The Marketing Intern

Outside the Box / Inside the Cubicle

Facebook Vanity URLs: Utterly Useless

Posted by The Marketing Intern on June 11, 2009

Damn, Facebook. Lookin' good!

Damn, Facebook. Lookin' good!

This may sound like a bit of a silly thing to blog about — I could just as easily tweet it, I suppose, if I wanted to expend the effort to boil my thoughts down into 140 characters. (By the way,  you can follow me @MarketBug.) To be honest, though, the whole Facebook Vanity URL thing is really getting under my skin, and I think it deserves more attention than a tweet or two can provide.

It’s not that I mind Facebook offering its business clients a way to tidy up their URLs. That’s great and everything, and I get it. What I don’t understand is all the clamor. Everybody wants one of these. But how useful can the vanity URL really be? I’m trying to run through scenarios in my head where a company would absolutely need to have a shortened link to their Facebook page. So let’s assume the following situation and run off some scenarios:

Situation: A company’s CEO gave the keynote speech at a conference, and the company posts the video of this speech on Facebook.

Scenario 1: The company deicdes to send out an email to its clients to direct them to the Facebook page. In this case, an in-line hypertext link reading “Watch the video here!” takes readers directly to the video. The vanity URL is not needed.

Scenario 2: The company decides to alert its followers via twitter. The Facebook vanity URL is still too long, so the company uses a service like bit.ly or tinyurl to shorten it. The vanity URL is not useful.

Scenario 3: The company wants to insert a link onto its webpage or blog to the video. Similar to #1, they either create an inline hypertext like reading “Watch the video here!” or else have a video still, image, Facebook badge, etc. which links to the video. The vanity URL is not useful.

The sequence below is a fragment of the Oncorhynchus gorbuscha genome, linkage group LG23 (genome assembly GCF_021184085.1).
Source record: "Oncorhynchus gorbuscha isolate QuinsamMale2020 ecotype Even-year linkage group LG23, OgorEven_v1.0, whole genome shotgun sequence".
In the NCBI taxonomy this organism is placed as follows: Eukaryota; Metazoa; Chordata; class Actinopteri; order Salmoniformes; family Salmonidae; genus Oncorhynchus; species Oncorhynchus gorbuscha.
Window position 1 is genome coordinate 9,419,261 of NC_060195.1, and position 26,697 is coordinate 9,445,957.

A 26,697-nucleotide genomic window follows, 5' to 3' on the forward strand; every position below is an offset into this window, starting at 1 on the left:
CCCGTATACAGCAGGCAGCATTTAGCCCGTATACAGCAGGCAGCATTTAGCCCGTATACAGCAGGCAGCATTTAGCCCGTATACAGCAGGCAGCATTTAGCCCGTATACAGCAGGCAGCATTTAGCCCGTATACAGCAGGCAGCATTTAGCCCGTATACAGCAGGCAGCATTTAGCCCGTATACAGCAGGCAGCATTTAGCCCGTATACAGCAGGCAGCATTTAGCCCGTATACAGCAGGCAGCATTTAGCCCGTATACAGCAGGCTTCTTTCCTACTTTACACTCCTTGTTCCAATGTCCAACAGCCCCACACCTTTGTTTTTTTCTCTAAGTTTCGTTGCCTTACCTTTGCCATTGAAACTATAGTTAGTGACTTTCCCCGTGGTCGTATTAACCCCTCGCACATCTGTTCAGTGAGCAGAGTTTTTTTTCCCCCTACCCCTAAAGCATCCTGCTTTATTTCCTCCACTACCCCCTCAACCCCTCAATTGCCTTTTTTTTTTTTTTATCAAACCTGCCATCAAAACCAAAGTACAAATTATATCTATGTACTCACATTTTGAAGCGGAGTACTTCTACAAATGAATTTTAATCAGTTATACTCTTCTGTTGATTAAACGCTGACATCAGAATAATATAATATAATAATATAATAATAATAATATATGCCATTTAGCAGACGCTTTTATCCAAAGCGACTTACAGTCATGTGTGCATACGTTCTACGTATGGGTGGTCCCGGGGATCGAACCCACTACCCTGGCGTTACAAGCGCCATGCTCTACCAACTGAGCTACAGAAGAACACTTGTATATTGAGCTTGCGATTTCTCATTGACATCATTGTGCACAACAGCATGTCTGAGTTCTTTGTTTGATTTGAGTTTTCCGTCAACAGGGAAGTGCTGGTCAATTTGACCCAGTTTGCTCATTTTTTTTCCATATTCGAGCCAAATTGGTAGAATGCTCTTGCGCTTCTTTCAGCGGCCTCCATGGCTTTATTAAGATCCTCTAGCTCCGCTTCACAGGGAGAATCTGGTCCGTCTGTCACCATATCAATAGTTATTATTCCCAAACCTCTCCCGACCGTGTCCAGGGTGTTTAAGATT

Scenario 4: An existing customer hears by word of mouth that the company’s CEO made a moving keynote speech at the conference, and the customer wants to see it for herself. She punches up her Facebook account, finds the company’s update on her news feed, and clicks to view it. The vanity URL is not useful.

Scenario 5: A prospective customer, who had never heard of the company before the conference, hears the speech at the conference, and a week later wonders if the company has put the video on the website. He goes to the website, sees the link to Facebook, and clicks the link. The vanity URL is not useful.

See where I’m going with this? If a company is making their facebook page a destination, isn’t that kind of missing the point? Sure, it’s all well and good to have a thriving Facebook community. But those businesses with 1000+ fans were able to get those fans without a vanity URL. Why? Because it’s just too darn easy to like to your facebook site, and to dress up the link without having to dress up the URL. And once a person adds himself as a fan, he has the link to the fan site in his dashboard.

The only reason I could think of a company wanting a vanity URL for their facebook site is if they wanted to make that site a destination. I can understand a company wanting to make a blog a destination, or their YouTube channel, but their Facebook page? Aren’t people more likely to go to their own Facebook profile to browse the latest goings-on of their friends and peers before going to a company’s fan page? Maybe I’m just being cynical, but Facebook seems to be engineered to serve selfish needs first (the need to know what’s going on in everyone else’s life, apparently) and as a social networking tool second. If that’s true, then there is absolutely no reason for anyone to ever have any need whatsoever for a vanity URL.

Or am I just missing something?

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